This article originally appeared in the Japan Times.
By Stephen Nagy, June 8, 2023
This past weekend at the 20th annual Shangri-la Dialogue security forum in Singapore, China’s defense minister, Li Shangfu, argued that the lack of mutual respect and continued provocation by the U.S. (and its allies such as Japan) was the basis for not meeting his U.S. counterpart, Defense Secretary Lloyd Austin, and the negative spiral in bilateral relations.
The defense minister did not parse his words. He openly questioned the U.S. presence in “Chinese waters” and “airspace.” He stressed in the context of recent air and sea near-miss incidents that the best way to prevent such events from happening was for U.S. and other military vessels and aircraft to stay clear of the areas in question.
Seen in the context of China’s track record of expansionism, economic coercion, gray zone operations and lawfare tactics in the Indo-Pacific region, as well as Chinese counter accusations of aggressive moves by the U.S. and its allies, there are many inconvenient truths to explore.
To begin with, China’s neighbors have a nuanced view that neither Japan or the U.S. can nudge views about China much in either direction. For example, in the State of Southeast Asia: 2023 Survey Report conducted by the ASEAN Studies Center at ISEAS – Yusof Ishak Institute, respondents said that “China remains the most influential and strategic power in Southeast Asia (41.5%), followed by the U.S. (31.9%) and the Association of Southeast Asian Nations (13.1%). While China retains its top position, its influence has declined significantly from 54.4% in 2022, reducing its lead over the growing political and strategic influence of the U.S. and ASEAN.”
The same survey highlighted that “The U.S.’ popularity among Southeast Asian respondents continues to increase (from 57.0% in 2022 to 61.1% in 2023) compared to 38.9% of the respondents who chose China — further widening the popularity gap between the major powers.” This contrasts with nearly half of respondents (49.8%) have either “little confidence” (30.8%) or “no confidence” (19.0%) in China to “do the right thing” to contribute to global peace, security, prosperity and governance.
Furthermore, the survey finds “levels of distrust toward China are higher than levels of trust in all ASEAN member states except Brunei, Cambodia and Laos. The distrust levels are most pronounced in Myanmar (80.0%), Vietnam (78.7%), the Philippines (62.7%), Indonesia (57.8%), Thailand (56.9%) and Singapore (56.3%).”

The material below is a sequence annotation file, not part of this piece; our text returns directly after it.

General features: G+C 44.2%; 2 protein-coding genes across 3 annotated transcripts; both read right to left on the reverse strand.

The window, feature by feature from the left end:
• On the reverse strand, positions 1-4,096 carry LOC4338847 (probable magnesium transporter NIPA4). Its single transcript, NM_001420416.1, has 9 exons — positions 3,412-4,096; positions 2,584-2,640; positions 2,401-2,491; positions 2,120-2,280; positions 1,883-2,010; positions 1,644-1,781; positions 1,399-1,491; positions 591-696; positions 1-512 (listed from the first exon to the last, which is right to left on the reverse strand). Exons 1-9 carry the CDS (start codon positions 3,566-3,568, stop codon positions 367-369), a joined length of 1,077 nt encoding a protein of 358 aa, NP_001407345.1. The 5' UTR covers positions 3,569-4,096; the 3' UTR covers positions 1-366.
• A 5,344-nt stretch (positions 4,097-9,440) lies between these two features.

The mixed sentiment found in this survey echoes the ASEAN China Survey 2022 with ASEAN countries having a positive view about economic relations with China but negative views on political and security relations, such as it pertains to a code of conduct in the South China Sea. Only 27.4 % of respondents had trust in China, with 42.8% and 29.6% not responding or responding negatively, respectively.
What is clear is that Southeast Asian states have nuanced and mixed views as to their relationship with China that do not reflect China’s repeated assertions that the U.S. is somehow cajoling or influencing China’s neighbors to “gang up” or take “anti-Chinese” positions related to China.
Japanese and South Korean views show similar trends as those of their Southeast Asian neighbors. The nongovernmental organization Genron, which regularly surveys Japanese and Chinese citizens as to their mutual perceptions, consistently finds that many Japanese recognize the importance of stable economic and political relations with China. At the same time, Japanese respondents also say they have apprehensions about Chinese behavior and policies. Contemporary concerns include forced reunification efforts with Taiwan, the adoption of the new National Security Law in Hong Kong, as well as human rights infringements in Tibet and Xinjiang. Economic coercion and supply chain disruptions have also become a concern.
Similarly, according to the Sinophone Borderlands Project, which gauges China’s global impact, “81% percent of South Korean respondents expressed negative or very negative sentiments. That is (substantially) more than in any of the 56 countries surveyed worldwide.” Continued nontangential support for a divided Korean Peninsula; a refusal to condemn North Korean attacks on South Korea such as the shelling of a village on Yeonpyeong Island in 2010 or the sinking of the South Korean Navy’s Cheonan Pohang-class corvette the same year; and the unofficial sanctions placed on South Korea in 2016 after the deployment of the U.S. THAAD anti-ballistic missile system have all contributed to resentment and concerns about China.